Examining the politics of public education: Values
Antwan Jefferson, PhD

One of the things that I’ve been particularly curious about since I’ve been involved with Denver education (circa 2002) is what people see when they look at the system of public education in this city. During my years on staff at a local church in Aurora (circa 2005), I also grew interested in this same topic, but in the neighboring city. What is it that people see when they see a public school system? How much of our thinking is about the physical nature of education (i.e., buildings and classrooms and teachers), and how much of it is nostalgic (i.e., our own education experiences, which are likely revised as our lives continue to unfold)? These still are important questions, and likely to be taken up by this Journal in its (hopefully long and successful) future.

For the current, second issue, of the Denver Journal of Education and Community, though, we focus upon a different question, one that is
kin-like with other questions about what people see when they look at the system of public education in Denver and Aurora, a question of values and interests: what are the values (interests) you see represented in public education in the Denver metro area? Asking people throughout the metro area to think about values is certainly important in an era in which a small group of individuals may hope to have outsized influence on schools; one in which outside organizations may hope to influence schools to prepare their workforces. However, this question is important to DJEC for a slightly different reason: we continue to hold fast to the belief in the public aspect of public education, and we want to know if the general public’s perception of values and influence is reflective of their own values.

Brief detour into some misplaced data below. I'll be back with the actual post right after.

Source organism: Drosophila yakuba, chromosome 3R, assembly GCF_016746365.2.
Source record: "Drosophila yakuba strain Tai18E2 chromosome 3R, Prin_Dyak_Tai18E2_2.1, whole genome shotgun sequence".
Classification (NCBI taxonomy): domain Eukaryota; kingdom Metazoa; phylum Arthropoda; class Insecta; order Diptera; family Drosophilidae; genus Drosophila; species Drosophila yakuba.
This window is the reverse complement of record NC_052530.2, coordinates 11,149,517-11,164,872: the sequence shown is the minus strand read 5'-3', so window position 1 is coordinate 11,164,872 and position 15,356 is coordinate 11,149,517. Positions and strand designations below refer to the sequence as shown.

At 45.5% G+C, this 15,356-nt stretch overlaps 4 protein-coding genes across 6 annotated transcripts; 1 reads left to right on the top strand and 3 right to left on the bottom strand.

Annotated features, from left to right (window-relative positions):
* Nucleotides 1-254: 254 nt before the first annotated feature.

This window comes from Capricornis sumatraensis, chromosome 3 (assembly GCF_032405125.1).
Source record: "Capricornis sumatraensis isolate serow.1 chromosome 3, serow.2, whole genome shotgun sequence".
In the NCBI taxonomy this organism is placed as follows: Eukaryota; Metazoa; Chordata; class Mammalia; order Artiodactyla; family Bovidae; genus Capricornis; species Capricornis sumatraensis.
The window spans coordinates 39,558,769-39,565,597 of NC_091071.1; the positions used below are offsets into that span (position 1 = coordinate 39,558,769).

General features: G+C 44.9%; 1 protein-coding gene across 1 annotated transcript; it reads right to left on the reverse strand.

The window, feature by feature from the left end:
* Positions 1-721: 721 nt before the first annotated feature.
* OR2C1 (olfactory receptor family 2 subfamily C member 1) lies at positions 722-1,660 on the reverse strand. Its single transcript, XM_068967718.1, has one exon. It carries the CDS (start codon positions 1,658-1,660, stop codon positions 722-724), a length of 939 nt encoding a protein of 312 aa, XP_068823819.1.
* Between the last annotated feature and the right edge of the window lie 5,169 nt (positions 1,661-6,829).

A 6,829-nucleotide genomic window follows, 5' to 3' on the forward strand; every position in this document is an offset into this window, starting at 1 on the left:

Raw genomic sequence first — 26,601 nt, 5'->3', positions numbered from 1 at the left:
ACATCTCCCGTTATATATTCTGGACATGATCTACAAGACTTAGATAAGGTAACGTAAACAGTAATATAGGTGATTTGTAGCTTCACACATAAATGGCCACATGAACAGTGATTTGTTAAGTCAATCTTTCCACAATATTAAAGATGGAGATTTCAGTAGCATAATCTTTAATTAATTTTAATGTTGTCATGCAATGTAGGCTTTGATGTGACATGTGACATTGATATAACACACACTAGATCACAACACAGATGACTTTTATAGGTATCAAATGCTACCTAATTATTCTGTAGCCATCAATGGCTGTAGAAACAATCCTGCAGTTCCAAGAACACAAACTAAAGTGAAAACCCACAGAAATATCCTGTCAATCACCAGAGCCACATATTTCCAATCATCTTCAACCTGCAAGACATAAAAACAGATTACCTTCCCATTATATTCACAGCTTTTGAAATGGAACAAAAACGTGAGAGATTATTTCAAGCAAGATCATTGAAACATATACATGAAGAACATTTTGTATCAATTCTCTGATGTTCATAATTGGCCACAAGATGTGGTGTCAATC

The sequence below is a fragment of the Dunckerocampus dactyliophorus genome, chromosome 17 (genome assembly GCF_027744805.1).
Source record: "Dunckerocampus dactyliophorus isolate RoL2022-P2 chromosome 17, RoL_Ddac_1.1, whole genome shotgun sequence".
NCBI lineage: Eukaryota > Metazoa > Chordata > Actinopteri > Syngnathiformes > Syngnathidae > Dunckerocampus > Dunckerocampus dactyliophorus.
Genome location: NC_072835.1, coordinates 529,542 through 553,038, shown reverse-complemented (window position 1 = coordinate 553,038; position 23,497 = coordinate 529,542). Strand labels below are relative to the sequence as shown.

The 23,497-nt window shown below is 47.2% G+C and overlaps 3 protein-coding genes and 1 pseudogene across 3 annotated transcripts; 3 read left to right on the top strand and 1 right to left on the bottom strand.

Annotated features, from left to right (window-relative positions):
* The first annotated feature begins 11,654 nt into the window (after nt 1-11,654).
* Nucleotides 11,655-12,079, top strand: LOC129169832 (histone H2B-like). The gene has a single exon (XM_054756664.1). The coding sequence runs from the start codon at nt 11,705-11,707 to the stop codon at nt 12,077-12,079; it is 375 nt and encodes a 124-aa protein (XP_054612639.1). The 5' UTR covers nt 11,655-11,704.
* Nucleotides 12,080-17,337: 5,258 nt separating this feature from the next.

So, as we will continue to do in creating content for this Journal, we invited a wide range of everyday people (the most important kind) to host conversations in their homes and to sit together with friends, colleagues, family, and neighbors to share a meal and to share their views. The only qualifier for the discussion was the question.

What we learned was fascinating, and it reminds us of a few things about the current context of public education. We learned that while Denver and
Aurora are distinct but neighboring cities, they are perceived to differ in general educational climate and priorities. We learned that some in Denver perceive that their interests and values are subordinated to the interests and values that come with national attention. We learned that parents believe that schools prioritize academic outcomes over their children’s overall well-being and that they sometimes take away from children the opportunities to learn life lessons through making their own choices and mistakes.

What else did we learn? We hope that you’ll read this issue to find out.

Each of the five articles in this issue serves a different purpose, and here’s an overview that we hope will help you understand a publication of this type. The first article is the main story, and it represents the 6 different conversations, which included more than 50 people in Denver and Aurora. Thanks to the thoughtful writing of Allan Tellis, the main article captures the many twists and turns of these discussions, organized to show some topics discussed in nearly all of the conversations and to also highlight some really fascinating outliers. Following this main article is a collection of four responses to it, each written by a different, first-time contributor to the journal. From the perspective of a 25-year career teacher in Aurora, a former DPS student who is now homeschooled, a local non-profit executive director, and an education scholar who grew up in Five Points.

Together, these voices (both the collective and the individual contributors) give all of the content in this issue. We hope that you pick up what we put down and that you’ll join us on this journey.

Peace,
Antwan

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